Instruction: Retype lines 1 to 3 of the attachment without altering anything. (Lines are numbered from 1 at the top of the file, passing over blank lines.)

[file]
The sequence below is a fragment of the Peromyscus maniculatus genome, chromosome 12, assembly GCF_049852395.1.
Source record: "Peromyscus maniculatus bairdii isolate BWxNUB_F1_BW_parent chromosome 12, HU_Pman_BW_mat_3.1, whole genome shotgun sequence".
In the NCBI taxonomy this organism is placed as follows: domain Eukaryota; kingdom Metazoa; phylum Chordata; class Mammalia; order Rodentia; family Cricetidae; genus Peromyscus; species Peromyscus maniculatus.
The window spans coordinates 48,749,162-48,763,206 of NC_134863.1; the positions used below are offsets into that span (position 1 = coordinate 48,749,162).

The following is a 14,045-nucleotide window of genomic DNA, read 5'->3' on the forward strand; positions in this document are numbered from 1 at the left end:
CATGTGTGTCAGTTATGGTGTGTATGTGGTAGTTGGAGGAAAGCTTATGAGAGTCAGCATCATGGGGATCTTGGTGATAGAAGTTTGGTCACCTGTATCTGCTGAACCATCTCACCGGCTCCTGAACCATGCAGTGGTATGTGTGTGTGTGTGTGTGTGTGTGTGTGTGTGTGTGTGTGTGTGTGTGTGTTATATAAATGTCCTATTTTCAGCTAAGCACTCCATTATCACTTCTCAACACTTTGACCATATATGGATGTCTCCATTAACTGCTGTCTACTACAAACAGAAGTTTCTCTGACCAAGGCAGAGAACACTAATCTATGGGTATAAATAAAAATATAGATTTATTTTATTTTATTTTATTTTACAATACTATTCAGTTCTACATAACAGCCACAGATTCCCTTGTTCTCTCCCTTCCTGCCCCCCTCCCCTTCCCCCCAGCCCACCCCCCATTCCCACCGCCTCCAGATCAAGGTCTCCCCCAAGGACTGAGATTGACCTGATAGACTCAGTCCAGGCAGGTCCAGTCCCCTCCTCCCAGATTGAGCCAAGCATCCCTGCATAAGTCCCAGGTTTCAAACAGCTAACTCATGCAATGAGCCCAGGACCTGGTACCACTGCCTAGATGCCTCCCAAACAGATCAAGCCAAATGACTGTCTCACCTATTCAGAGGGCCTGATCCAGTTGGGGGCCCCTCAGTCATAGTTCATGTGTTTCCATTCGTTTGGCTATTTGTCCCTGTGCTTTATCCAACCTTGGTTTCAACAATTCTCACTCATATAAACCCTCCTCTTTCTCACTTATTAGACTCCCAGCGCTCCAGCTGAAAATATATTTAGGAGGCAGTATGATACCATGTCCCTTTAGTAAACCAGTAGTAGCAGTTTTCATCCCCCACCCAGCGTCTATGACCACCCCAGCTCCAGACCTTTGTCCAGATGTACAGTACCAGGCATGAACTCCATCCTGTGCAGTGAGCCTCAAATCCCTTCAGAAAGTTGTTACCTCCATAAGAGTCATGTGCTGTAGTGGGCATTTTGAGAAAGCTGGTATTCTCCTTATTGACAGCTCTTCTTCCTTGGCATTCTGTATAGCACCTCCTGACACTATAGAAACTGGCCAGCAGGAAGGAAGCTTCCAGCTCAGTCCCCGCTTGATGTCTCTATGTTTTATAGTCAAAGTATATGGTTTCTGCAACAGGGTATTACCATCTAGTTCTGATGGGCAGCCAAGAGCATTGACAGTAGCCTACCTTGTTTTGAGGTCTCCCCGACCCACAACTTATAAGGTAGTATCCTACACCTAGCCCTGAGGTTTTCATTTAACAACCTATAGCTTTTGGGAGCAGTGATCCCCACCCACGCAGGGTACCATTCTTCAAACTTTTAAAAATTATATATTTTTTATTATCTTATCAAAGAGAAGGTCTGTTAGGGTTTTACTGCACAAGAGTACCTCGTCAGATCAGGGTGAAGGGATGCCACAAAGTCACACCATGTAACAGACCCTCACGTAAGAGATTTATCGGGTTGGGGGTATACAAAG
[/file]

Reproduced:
The sequence below is a fragment of the Peromyscus maniculatus genome, chromosome 12, assembly GCF_049852395.1.
Source record: "Peromyscus maniculatus bairdii isolate BWxNUB_F1_BW_parent chromosome 12, HU_Pman_BW_mat_3.1, whole genome shotgun sequence".
In the NCBI taxonomy this organism is placed as follows: domain Eukaryota; kingdom Metazoa; phylum Chordata; class Mammalia; order Rodentia; family Cricetidae; genus Peromyscus; species Peromyscus maniculatus.